When asked about the report that few Europeans know that NCPs exists, Nowak said that the European Commission relies heavily on member states and patient organisations to promote the National Contact Points’ public exposure.
“We take care of the administration of the EU regulation much more,” said Søeren Enggaard Stidsen, senior advisor at Denmark’s National Contact Point when asked how does he advise patients in getting cross-border healthcare.
Stidsen recommends patients to ask their local authority as to whether they can be reimbursed for their medical care or not before travelling abroad, as it is up to their government to decide how to implement the Directive.
“It is a matter of legal tradition and willingness of member states to implement the Directive,” she said.
‘We are people, not numbers’
One of the cross-border patients who do not know about the existence of National Contact Points is 27-year-old Italian Anna Zaghi who suffers from Multiple Sclerosis.
Multiple Sclerosis is a neurological condition that affects the nervous system, potentially causing cognitive and physical impairments.
In October 2013, Zaghi moved to Brussels to intern with an European NGO that supports patients with Multiple Sclerosis. However, her condition requires treatment in form of infusions once a month.
“My neurologist in Italy didn’t want to adress me to anyone who could support me when I move to Brussels,” said Zaghi.
“She basically told me, ‘Anna, what if I had to listen to every single request patients make me?’ I think she should. We are people, not numbers,” she added.
“Maybe I should have insisted with my doctor, but really I was in a mental state, and felt like I couldn’t do it. I felt powerless. I was scared to start questioning the system,” she said.
“I asked to have treatments on Fridays, so that I could rest on weekends. Often I came to Italy on Thursdays, went to the hospital on Fridays, and went back to Brussels on Sundays,” said Zaghi when asked about her monthly trip back to Italy.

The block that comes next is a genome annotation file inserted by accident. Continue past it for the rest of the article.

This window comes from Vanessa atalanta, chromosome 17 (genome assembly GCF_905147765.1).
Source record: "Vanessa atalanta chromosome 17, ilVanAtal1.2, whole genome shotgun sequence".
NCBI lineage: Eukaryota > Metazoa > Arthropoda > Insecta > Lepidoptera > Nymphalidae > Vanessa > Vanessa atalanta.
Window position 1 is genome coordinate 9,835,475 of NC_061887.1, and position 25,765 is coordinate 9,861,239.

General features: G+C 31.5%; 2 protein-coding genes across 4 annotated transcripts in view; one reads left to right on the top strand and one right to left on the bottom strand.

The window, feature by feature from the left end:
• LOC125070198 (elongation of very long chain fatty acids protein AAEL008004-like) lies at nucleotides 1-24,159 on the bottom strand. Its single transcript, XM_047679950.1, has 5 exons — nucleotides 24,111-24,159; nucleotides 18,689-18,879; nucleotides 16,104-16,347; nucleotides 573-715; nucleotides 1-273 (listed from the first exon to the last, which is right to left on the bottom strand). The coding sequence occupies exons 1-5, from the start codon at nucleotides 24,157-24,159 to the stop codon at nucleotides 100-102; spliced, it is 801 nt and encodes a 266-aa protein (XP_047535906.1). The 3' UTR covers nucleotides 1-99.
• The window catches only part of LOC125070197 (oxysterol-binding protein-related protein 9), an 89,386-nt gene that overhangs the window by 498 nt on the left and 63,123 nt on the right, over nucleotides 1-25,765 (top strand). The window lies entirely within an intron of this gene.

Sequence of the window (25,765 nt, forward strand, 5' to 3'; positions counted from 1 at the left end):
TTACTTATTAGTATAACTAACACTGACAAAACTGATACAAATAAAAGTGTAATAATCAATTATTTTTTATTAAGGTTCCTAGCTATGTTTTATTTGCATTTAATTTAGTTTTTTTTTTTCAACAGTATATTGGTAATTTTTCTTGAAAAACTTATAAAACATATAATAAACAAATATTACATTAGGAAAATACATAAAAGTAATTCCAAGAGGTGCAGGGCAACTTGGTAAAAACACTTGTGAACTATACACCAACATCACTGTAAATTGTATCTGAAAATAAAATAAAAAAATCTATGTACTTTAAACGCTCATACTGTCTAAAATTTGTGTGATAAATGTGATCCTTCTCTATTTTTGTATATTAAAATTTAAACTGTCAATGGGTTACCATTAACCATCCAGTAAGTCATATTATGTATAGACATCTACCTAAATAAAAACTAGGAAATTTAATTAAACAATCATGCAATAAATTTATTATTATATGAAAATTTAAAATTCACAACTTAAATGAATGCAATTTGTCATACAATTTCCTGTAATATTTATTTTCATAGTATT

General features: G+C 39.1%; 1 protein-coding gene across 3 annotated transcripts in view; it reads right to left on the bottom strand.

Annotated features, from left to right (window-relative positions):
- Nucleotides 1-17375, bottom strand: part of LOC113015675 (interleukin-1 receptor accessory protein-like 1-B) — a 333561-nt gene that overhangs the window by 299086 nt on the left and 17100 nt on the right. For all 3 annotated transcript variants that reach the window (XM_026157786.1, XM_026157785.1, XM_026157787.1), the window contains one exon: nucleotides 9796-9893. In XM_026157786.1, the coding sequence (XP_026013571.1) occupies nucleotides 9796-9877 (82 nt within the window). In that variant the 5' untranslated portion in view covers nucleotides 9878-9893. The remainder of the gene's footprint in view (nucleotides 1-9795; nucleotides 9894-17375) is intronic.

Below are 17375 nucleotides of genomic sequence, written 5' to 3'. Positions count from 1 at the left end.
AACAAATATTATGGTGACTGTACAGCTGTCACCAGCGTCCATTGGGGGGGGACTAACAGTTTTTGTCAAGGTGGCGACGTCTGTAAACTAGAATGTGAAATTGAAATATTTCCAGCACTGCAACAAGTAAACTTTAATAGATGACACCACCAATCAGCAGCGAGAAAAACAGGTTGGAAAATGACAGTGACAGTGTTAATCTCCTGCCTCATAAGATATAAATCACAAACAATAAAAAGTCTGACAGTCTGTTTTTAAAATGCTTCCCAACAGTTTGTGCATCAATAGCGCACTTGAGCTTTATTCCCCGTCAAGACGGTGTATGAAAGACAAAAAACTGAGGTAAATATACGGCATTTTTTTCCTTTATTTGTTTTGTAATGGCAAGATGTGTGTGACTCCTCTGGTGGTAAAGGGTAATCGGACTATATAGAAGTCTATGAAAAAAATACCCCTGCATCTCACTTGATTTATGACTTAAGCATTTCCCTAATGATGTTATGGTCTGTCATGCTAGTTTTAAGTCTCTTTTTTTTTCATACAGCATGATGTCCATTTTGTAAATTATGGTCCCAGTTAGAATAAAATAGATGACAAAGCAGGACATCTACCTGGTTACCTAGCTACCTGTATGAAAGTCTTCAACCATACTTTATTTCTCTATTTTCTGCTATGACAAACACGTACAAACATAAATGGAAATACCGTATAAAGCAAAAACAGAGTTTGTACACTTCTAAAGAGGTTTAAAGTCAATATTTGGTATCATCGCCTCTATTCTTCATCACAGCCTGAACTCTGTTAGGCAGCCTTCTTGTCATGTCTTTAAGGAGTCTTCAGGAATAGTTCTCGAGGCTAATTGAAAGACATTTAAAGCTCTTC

Her plane tickets back to Italy were paid by the NGO she worked with in Brussels. “I was lucky I found the support on the other side,” she said.
Zaghi said it is difficult for young people with chronic or rare illnesses to move abroad. “I’ve heard so many people who gave up the desire to go abroad because they feel like they can’t. It’s not fair,” she said.
Zaghi added that there is not enough information for patients to understand how the system really works.
“I don’t think we should put the blame solely on NCPs, they are member state agencies for most of them, so it’s really up to the government,” said Louette.
“Even though it’s only maybe a small number of patients, we believe it is a very central Directive for patients’ rights in Europe,” Louette added.
Some countries might ask patients to seek permission from their home country before granting them healthcare, which is also called “prior authorisation,” irrespective whether the patients are in critical condition or not.
The European Commission has stated that countries can only ask for “prior-authorisation” if the medical service that they are providing is “highly specialised and cost-intensive,” the problem is that there is no consensus on what constitutes “highly specialised and cost-intensive.”
“The EPF recommend more sharing of information between countries, but also more focus on NCPs across Europe. The patients groups should also bring up the issues to a national level, and basically say: you’re not doing the job, this is what you should do,” said Louette.
“Nobody wants to travel to country A or B to receive treatment. That’s why there is a small demand, and hence some member states are not interested in it. It’s an issue, for patient with rare diseases or chronic illnesses, who need that possibility,” Louette added.
“Just because there’s a small number of patients like these, doesn’t mean they don’t have the right to this treatment,” said Louette.